The resurrection of Jesus Christ is a significant event in the Christian faith. According to the Bible, Jesus was crucified, died, and was buried, but on the third day, He rose from the dead.
This event has been debated and scrutinized for centuries. In this article, we will look at what happened with Jesus’ resurrection.
The crucifixion of Jesus happened during the Roman Empire’s rule over Jerusalem. He was arrested and sentenced to death by Pontius Pilate, the governor of Judea. Jesus’ followers witnessed His death on the cross and mourned His passing.
After His death, Jesus’ body was taken down from the cross and buried in a tomb that belonged to Joseph of Arimathea. The tomb was sealed with a large stone to prevent anyone from entering it.
On the third day after His burial, some of Jesus’ followers went to visit His tomb but found it empty. According to the Bible, an angel appeared to them and told them that Jesus had risen from the dead.
Jesus then appeared to His followers numerous times over a period of forty days before ascending into heaven. His resurrection is seen as proof of His divinity and serves as a cornerstone of Christian belief.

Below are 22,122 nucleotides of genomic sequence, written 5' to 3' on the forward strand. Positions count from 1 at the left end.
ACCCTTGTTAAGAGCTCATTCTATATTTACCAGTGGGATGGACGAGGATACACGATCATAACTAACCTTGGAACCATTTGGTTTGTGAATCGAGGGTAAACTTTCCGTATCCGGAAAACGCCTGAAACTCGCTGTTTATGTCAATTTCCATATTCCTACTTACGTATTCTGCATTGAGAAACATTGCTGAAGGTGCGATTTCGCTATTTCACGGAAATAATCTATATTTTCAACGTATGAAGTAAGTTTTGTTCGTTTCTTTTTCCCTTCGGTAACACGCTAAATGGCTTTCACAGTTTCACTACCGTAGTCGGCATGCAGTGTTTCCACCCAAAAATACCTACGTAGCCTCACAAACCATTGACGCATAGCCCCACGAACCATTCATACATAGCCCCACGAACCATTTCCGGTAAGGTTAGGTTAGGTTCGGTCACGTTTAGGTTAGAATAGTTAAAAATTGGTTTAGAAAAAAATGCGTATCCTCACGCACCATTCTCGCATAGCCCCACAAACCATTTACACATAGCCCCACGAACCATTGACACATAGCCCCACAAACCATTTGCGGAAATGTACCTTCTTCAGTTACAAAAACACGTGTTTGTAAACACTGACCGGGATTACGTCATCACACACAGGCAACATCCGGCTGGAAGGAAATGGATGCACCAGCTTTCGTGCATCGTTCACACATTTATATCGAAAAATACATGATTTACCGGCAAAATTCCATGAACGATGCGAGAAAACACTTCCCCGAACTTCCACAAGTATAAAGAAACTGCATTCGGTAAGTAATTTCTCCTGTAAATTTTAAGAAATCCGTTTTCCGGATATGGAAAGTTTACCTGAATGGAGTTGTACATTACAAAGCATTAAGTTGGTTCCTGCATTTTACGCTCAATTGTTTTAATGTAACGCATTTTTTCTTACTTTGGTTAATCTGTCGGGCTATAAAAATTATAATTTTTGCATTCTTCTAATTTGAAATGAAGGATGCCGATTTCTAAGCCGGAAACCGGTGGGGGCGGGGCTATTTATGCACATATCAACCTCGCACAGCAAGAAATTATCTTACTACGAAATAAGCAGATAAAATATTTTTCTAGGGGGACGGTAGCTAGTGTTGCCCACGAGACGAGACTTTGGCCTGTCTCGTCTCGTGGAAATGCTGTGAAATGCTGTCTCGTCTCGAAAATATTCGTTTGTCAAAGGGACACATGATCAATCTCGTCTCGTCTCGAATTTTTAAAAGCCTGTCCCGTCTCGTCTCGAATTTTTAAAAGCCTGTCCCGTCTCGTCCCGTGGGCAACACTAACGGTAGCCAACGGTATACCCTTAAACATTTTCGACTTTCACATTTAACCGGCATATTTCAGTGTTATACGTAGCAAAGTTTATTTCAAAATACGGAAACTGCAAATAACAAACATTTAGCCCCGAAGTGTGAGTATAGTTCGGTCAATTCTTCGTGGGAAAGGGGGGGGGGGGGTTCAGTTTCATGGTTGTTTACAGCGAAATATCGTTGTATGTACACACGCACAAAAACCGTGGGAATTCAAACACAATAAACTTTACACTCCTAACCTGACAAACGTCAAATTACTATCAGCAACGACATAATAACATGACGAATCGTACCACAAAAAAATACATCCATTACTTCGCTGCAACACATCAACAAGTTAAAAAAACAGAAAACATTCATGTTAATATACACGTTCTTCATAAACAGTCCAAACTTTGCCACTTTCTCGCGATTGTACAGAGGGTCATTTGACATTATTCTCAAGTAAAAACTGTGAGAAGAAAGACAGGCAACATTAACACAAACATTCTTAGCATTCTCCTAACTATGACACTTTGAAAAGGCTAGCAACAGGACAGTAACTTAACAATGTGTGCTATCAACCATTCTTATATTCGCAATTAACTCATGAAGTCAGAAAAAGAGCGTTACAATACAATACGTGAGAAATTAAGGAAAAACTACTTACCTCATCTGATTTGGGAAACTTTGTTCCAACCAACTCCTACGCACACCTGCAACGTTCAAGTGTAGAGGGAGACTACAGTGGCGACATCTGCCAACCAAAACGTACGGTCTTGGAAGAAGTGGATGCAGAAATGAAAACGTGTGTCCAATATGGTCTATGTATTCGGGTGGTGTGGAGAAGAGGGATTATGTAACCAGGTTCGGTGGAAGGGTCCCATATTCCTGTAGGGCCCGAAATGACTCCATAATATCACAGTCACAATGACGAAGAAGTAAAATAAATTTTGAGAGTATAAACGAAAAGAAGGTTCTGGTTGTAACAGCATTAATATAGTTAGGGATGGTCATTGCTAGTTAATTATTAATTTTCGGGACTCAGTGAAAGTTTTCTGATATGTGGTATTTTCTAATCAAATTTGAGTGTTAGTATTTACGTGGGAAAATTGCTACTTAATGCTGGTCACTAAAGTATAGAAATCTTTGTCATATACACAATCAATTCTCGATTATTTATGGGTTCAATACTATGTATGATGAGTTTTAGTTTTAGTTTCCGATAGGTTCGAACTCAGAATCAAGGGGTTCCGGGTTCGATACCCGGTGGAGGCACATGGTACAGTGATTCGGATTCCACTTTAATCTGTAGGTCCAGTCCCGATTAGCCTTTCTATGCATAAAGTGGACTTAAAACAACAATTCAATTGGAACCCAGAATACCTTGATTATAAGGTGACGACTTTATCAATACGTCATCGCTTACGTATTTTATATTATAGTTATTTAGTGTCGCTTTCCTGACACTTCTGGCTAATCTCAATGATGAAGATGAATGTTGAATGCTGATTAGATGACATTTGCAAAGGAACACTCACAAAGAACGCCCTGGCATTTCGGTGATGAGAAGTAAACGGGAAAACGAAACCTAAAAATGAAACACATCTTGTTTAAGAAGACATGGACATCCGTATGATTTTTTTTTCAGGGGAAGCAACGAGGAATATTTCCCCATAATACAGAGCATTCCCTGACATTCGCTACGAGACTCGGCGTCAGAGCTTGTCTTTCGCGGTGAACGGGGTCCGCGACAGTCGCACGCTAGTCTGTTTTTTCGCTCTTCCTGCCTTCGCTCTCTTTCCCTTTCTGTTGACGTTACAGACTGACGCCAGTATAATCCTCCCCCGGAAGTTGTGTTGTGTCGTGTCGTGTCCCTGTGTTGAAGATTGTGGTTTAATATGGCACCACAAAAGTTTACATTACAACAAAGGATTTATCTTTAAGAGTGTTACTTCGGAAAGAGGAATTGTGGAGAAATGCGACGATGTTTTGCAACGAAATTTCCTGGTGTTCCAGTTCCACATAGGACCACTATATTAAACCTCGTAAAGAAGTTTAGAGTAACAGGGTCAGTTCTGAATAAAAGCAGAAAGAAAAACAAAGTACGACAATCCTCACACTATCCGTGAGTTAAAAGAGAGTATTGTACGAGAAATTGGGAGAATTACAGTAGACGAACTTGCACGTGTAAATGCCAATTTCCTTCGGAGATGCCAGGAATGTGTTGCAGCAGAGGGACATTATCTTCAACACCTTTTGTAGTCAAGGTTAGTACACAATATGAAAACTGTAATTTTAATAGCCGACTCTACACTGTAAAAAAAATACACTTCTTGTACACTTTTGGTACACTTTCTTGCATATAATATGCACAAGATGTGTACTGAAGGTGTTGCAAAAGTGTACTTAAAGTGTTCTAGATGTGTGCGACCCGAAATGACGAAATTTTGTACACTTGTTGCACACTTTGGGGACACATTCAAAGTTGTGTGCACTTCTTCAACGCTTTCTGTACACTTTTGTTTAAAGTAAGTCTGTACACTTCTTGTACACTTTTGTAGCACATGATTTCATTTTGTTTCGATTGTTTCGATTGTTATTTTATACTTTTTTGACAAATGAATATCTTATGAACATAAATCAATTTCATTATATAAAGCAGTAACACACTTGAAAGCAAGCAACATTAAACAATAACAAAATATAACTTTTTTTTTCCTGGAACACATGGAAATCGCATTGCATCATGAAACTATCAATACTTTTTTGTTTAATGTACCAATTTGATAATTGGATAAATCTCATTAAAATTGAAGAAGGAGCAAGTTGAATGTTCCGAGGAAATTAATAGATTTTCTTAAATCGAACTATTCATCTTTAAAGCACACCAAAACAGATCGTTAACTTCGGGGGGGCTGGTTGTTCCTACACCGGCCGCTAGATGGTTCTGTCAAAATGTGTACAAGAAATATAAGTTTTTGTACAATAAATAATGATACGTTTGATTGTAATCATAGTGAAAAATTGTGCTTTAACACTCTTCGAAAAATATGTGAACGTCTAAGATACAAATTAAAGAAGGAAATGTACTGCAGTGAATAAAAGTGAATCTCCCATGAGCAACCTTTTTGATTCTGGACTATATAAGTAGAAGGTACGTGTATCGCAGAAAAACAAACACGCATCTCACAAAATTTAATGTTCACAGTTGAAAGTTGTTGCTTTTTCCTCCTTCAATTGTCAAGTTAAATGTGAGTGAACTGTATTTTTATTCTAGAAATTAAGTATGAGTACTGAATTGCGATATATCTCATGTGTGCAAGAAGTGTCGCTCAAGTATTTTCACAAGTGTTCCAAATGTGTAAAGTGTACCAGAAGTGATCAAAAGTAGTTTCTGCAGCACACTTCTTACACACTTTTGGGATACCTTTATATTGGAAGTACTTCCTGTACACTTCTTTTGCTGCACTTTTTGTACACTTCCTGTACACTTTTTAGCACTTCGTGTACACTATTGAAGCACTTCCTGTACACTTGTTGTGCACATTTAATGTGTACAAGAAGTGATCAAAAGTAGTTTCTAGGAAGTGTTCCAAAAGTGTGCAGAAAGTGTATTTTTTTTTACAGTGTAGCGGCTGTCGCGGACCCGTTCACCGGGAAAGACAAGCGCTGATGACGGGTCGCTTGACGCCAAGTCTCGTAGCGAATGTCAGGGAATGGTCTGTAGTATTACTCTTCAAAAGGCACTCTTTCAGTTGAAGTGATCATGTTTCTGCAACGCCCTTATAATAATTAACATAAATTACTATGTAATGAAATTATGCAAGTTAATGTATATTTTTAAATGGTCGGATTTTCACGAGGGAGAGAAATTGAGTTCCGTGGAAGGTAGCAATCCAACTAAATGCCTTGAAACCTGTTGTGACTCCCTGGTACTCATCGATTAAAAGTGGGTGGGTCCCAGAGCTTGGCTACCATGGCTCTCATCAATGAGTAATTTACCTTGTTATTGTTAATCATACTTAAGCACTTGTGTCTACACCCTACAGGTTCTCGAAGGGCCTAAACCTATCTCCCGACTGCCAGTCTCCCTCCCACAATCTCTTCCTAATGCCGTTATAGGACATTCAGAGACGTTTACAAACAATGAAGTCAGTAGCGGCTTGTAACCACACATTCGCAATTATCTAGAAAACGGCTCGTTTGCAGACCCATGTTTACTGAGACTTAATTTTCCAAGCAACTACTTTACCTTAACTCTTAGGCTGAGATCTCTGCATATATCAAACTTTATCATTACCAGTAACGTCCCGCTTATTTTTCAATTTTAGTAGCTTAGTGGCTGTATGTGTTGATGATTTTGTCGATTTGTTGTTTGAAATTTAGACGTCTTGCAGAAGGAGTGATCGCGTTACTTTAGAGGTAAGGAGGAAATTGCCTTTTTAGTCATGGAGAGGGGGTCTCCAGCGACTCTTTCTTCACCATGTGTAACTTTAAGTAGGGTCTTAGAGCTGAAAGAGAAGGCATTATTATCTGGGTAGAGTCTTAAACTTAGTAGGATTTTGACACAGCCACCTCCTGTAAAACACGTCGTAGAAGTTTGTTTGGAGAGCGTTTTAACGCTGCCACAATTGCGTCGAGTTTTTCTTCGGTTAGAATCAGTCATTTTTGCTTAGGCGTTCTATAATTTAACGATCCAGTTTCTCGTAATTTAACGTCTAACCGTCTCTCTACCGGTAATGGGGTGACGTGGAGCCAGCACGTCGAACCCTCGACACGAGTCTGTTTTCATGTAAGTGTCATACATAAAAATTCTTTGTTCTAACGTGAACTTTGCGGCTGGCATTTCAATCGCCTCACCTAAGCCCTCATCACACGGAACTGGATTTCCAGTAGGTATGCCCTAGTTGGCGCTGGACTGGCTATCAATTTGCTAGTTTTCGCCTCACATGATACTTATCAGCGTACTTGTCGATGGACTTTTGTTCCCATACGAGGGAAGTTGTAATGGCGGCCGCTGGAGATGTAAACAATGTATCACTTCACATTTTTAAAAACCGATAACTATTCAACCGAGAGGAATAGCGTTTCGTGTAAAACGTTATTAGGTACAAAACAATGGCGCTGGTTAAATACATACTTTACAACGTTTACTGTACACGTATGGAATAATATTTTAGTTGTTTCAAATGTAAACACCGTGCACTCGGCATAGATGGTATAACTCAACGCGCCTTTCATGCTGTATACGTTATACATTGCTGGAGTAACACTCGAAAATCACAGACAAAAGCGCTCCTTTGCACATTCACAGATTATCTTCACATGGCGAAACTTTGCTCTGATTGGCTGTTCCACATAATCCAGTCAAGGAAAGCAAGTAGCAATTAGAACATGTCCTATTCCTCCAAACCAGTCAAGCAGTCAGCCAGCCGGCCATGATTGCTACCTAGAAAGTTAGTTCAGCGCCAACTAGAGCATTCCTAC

Debate Over Resurrection
Despite being a central tenet of Christianity, there have been debates over whether or not Jesus actually rose from the dead. Some people argue that it was a hoax or that there is insufficient evidence to support such claims.
However, many scholars point to historical accounts outside of the Bible as evidence for Jesus’ resurrection. For example, Roman historian Tacitus wrote about Christ’s execution under Pontius Pilate in his Annals book XV 44 (XV).
Additionally, eyewitness accounts in the Bible have been scrutinized and found to be credible by many scholars. The fact that Jesus’ followers were willing to die for their belief in His resurrection is seen as further evidence of its truth.
In conclusion, the resurrection of Jesus Christ is a significant event in Christian history. It serves as evidence of His divinity and has been debated for centuries. Despite skepticism, many scholars view historical accounts and eyewitness testimony as credible evidence for this event.